Keep the Holiday Cheerful with These Winter Rosacea Tips
A crackling fire, a cup of hot chocolate and gathering for festivities are some of the traditions many look forward to during the holiday season. But if you have rosacea, they could also be the makings of an unexpected flare-up. Fortunately, some careful strategies to help avoid your individual triggers, like the ones below, may help you get through the holiday season.
Curl up by the fire, but not too close
Many rosacea patients have been reported to have a greater sensitivity to heat and temperature changes, which can explain why moving from cold to hot air can trigger flare-ups in some. If the family gathers around the fire, keep a safe distance and drink a cold liquid to help regulate your body temperature.
Outside cold air and blasting indoor heat can dry out sensitive skin. Make sure you are using a gentle, hydrating cleanser and moisturizer -- look for products that are fragrance- and alcohol-free -- and protect your face outdoors with a winter mask or scarf like this one. It’s also tempting to want to defrost under a steamy, hot shower, but you could be asking for trouble. Settle for a warm blanket instead.
Leave it on the rocks...
Moderate or skip alcohol if drinking triggers your flare-ups. Most drinks can be turned into a creative “mocktail” by simply eliminating the alcohol or getting creative with ingredients. (Find some recipes here.) Some patients also find that they can tolerate one type of alcoholic beverage, like beer, and not others, such as a more notorious culprit, red wine. If you’re not sure and are attending a party where you don’t want to be surprised, just skip the libations for the evening.
Don’t stress out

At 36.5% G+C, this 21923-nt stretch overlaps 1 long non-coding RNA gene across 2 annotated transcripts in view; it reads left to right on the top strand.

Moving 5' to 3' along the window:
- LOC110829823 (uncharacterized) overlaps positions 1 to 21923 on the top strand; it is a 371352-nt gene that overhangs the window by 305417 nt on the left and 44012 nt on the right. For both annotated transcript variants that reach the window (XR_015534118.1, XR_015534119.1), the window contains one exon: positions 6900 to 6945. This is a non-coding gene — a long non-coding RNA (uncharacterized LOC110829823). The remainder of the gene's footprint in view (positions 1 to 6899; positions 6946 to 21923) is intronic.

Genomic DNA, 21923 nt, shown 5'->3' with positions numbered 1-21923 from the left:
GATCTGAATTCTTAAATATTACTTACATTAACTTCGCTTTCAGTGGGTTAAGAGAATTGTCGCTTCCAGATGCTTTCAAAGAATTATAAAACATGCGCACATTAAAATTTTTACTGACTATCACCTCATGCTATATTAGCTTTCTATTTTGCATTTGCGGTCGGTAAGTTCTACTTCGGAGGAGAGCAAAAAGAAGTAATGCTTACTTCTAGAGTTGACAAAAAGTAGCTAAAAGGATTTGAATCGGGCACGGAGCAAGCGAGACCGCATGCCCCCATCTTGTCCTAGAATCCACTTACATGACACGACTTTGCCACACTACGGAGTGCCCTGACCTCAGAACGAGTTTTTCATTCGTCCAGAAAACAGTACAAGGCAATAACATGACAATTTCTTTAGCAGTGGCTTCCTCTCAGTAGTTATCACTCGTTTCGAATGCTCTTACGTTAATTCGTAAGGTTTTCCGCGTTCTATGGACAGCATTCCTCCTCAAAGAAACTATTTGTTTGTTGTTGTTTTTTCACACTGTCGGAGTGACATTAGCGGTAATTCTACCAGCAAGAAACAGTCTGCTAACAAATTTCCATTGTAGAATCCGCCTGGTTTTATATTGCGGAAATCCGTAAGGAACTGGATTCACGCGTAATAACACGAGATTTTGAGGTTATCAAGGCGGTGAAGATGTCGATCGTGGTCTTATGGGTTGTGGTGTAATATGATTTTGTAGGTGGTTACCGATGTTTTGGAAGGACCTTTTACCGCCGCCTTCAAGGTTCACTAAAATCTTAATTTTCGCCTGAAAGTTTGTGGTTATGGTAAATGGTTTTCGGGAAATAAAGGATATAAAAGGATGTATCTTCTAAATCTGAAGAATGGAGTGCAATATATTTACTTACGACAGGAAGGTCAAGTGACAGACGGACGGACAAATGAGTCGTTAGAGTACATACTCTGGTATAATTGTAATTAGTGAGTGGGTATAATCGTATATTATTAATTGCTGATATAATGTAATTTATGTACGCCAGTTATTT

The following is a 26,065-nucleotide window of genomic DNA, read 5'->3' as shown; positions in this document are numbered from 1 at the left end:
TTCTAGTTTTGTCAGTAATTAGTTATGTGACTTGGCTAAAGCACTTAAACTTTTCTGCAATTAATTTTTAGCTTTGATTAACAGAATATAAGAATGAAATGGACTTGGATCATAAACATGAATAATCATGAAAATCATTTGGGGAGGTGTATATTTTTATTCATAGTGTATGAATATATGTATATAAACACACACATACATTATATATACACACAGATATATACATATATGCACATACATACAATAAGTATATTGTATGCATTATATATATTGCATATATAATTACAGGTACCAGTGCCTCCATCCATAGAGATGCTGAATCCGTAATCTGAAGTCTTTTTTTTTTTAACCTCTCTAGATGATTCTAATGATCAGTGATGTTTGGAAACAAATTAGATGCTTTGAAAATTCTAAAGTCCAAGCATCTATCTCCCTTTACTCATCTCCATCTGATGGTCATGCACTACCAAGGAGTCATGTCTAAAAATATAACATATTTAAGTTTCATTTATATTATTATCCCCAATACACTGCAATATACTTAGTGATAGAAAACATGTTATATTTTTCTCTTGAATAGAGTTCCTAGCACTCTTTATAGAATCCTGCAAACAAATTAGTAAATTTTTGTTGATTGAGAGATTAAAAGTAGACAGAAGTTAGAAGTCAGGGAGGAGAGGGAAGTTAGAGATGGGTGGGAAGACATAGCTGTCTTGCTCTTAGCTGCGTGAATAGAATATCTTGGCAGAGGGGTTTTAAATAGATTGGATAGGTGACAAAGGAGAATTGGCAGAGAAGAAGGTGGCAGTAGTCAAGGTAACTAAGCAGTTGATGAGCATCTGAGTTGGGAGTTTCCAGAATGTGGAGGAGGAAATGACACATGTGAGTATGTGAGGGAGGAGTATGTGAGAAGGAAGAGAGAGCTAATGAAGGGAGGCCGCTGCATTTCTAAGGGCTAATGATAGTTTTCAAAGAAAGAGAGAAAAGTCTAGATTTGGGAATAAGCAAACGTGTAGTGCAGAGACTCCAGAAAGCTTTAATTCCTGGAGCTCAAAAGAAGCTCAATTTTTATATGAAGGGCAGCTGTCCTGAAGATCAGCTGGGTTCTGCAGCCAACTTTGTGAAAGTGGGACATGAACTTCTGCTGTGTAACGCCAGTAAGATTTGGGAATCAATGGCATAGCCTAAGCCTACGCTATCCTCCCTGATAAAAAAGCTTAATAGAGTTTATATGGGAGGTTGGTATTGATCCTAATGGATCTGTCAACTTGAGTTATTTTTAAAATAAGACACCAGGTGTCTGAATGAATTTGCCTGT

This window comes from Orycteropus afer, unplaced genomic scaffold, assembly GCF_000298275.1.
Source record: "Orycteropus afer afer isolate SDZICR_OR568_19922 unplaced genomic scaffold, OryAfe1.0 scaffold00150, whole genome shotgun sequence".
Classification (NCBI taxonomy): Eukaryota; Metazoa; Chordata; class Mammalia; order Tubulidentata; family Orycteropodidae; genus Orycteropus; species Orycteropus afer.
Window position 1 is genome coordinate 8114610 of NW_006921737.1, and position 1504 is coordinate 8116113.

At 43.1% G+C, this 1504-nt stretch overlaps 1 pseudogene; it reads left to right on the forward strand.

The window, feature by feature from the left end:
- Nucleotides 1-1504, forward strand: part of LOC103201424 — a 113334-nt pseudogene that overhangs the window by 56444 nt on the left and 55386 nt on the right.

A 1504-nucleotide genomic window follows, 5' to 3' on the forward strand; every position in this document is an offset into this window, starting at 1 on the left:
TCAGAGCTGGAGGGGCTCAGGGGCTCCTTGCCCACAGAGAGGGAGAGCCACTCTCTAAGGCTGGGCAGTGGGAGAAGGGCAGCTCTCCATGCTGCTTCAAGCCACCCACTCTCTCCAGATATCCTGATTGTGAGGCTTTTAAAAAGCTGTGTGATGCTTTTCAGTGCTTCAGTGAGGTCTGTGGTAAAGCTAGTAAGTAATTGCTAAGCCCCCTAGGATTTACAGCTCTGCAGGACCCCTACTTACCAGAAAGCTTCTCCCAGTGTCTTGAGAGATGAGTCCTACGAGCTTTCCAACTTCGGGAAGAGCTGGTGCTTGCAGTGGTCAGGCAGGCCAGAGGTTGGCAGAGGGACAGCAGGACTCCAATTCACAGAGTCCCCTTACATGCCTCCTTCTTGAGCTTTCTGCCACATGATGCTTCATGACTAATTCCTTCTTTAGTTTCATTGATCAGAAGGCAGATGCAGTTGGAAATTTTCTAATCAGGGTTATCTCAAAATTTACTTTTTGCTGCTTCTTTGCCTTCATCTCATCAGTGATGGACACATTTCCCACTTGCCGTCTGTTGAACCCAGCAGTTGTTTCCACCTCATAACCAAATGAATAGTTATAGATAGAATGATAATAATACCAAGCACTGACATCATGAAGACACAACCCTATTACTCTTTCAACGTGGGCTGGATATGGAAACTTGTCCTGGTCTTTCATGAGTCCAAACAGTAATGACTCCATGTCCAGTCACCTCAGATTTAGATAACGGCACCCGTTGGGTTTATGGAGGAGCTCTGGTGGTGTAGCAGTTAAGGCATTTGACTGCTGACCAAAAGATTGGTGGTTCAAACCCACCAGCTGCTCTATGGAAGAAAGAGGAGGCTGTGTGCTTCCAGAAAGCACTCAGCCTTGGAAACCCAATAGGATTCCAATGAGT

Seventy-nine percent of patients in an NRS survey cited emotional stress as a trigger for their rosacea, and with the hectic demands of the holidays on work and family, it’s easy to forget the importance of taking the time to relax. While avoiding stress may be easier said than done, you do have control of how you react. If you find yourself getting stressed out, take a moment to pause and reflect while practice breathing techniques to lower your heart rate. Sometimes, simply letting others know how you feel can also help reduce anxiety.
And as always, make sure you are sticking to your medical therapy and skin care regimen, especially when traveling. It may be helpful to keep your products in separate travel-sized containers for easy grab-and-go and transporting.
Photo credit: Steve Jurvetson/Flickr
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The National Rosacea Society is a 501(c)(3) nonprofit organization whose mission is to improve the lives of people with rosacea by raising awareness, providing public health information and supporting medical research on this widespread but little-known disorder. The information the Society provides should not be considered medical advice, nor is it intended to replace
consultation with a qualified physician. The Society does not evaluate, endorse or recommend any particular medications, products, equipment or treatments. Rosacea may vary substantially from one patient to another, and treatment must be tailored by a physician for each individual case. For more information, visit About Us.